Millennials in the workplace

If you're anything like me, you might be a bit over hearing about Millennials. They're people born approximately between 1982 and 2004 (depending on what you read, this range can vary, starting as early as 1977). Also known as the Net Generation, researchers have them pegged as selfie-absorbed, device junkies with little affiliation to political or religious groups. But are they really?

A new perspective

I recently spent a sweaty summer morning in a hall full of Millennials. I was there as a mentor for the Young Enterprise Scheme - working with year 12 and 13 high school enterprise students. During a speed-mentoring process, I was introduced to a number of spotty, nervous young people. Each person explained their business ideas and asked salient questions about markets and product benefits. By the end of the session I was completely overwhelmed with the creative thinking, energy and attitude of the students (and educators and organisers). It turns out that Millennials have a lot going for them.

But they are different to previous generations, not surprisingly (aren't we different to our parent's generation?).

If employers want to keep a stable workforce, they need to know how to manage this new generation.

Here are our tips for managing Millennials in the workplace:

1. Provide structure - regular tasks, deadlines, agendas. They don't like to be boxed in but they do like boundaries

2. Conversely they want flexibility at work to enable them to fit in family, friends and lifestyle activities, so consider flexi-hours, hot desks, and working from outside the office

3. Provide leadership and guidance - they want to learn from you and see the bigger picture so you will need to invest in training and coaching to foster growth

4. They have a 'can do' attitude so capitalise on this through encouragement and platforms to express their ideas, opinions and creativity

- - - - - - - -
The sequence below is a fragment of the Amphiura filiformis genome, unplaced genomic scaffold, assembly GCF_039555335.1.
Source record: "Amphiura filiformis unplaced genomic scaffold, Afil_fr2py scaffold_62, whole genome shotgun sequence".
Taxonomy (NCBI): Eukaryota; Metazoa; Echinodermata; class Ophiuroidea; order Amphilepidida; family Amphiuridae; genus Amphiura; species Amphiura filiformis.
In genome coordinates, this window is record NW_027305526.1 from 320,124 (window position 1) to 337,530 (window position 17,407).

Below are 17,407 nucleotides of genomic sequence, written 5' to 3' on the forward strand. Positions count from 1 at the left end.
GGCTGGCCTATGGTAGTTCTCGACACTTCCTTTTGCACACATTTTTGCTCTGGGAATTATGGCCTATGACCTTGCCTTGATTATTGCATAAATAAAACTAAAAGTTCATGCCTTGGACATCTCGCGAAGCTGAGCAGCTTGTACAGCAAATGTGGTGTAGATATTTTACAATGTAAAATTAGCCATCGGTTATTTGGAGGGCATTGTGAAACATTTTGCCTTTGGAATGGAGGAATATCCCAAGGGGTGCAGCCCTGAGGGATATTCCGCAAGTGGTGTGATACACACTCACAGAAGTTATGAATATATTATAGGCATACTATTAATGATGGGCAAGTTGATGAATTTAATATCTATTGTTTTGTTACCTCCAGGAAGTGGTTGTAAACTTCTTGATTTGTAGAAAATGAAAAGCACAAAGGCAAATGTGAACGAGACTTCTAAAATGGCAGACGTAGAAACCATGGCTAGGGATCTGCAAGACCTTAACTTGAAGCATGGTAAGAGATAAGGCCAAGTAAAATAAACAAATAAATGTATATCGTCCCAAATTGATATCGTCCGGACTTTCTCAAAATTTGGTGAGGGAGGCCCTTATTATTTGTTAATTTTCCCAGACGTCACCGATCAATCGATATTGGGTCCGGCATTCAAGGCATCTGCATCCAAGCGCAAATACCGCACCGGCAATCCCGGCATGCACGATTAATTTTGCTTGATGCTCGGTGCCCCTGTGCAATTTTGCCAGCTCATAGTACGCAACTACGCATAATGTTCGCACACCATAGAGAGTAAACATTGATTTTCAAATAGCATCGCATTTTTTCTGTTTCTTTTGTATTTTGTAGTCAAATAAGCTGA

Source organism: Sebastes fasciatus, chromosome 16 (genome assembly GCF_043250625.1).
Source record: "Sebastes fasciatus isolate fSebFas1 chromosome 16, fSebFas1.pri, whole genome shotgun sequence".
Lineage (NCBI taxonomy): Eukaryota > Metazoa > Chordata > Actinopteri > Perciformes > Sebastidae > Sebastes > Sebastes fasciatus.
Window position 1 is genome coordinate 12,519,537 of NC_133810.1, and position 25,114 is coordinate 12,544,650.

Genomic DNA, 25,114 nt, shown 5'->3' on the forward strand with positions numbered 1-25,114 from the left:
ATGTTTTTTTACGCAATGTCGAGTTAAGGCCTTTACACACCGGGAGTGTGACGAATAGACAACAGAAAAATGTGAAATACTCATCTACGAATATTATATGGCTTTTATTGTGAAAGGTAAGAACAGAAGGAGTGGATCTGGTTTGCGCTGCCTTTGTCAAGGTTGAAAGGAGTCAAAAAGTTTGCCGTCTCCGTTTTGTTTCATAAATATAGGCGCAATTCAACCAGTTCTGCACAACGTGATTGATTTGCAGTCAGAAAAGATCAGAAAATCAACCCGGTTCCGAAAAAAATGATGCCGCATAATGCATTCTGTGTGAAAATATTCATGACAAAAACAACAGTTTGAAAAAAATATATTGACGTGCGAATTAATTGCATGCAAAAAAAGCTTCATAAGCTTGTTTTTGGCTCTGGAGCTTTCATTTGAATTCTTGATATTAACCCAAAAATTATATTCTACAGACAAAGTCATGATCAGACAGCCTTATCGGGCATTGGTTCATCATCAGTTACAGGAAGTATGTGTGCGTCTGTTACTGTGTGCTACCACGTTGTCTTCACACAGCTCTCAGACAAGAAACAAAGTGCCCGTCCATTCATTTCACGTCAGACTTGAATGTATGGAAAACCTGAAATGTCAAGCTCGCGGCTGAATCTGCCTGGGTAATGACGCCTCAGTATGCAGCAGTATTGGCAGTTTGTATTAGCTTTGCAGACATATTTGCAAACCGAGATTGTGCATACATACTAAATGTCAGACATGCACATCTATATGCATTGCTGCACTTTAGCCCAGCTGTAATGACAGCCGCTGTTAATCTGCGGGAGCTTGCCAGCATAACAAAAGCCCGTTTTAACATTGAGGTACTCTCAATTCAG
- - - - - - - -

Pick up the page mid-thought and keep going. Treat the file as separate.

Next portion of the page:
5. Millennials are great team players and teams are typically more effective. It's a win-win

6. As the most child-centric generation in history, they expect to be listened too. Taking the time to listen will improve communications, open the door to new ideas and enhance the overall culture

7. As an interrupted generation, multi-tasking has become a way of life for Millennials. Load them up on multiple projects - they thrive

8. It is not enough for a Millennial to have a local network of friends - they are likely to be connected to social media platforms you have never even heard of. This gives them the ability to always weigh up their options, under the radar. This increases the need to create a Millennial-friendly workplace

It's food for thought!

I leave you with this quote from someone who had misgivings about the current generation:

"The children now love luxury, they have bad manners, contempt for authority, they show disrespect for elders and love chatter in place of exercise. Children are now tyrants, not the servants of their households. They no longer rise when elders enter the room. They contradict their parents, chatter before company, gobble up dainties at the table, cross their legs and tyrannize over their teachers."
Socrates, Greek Philosopher, born circa 470 BC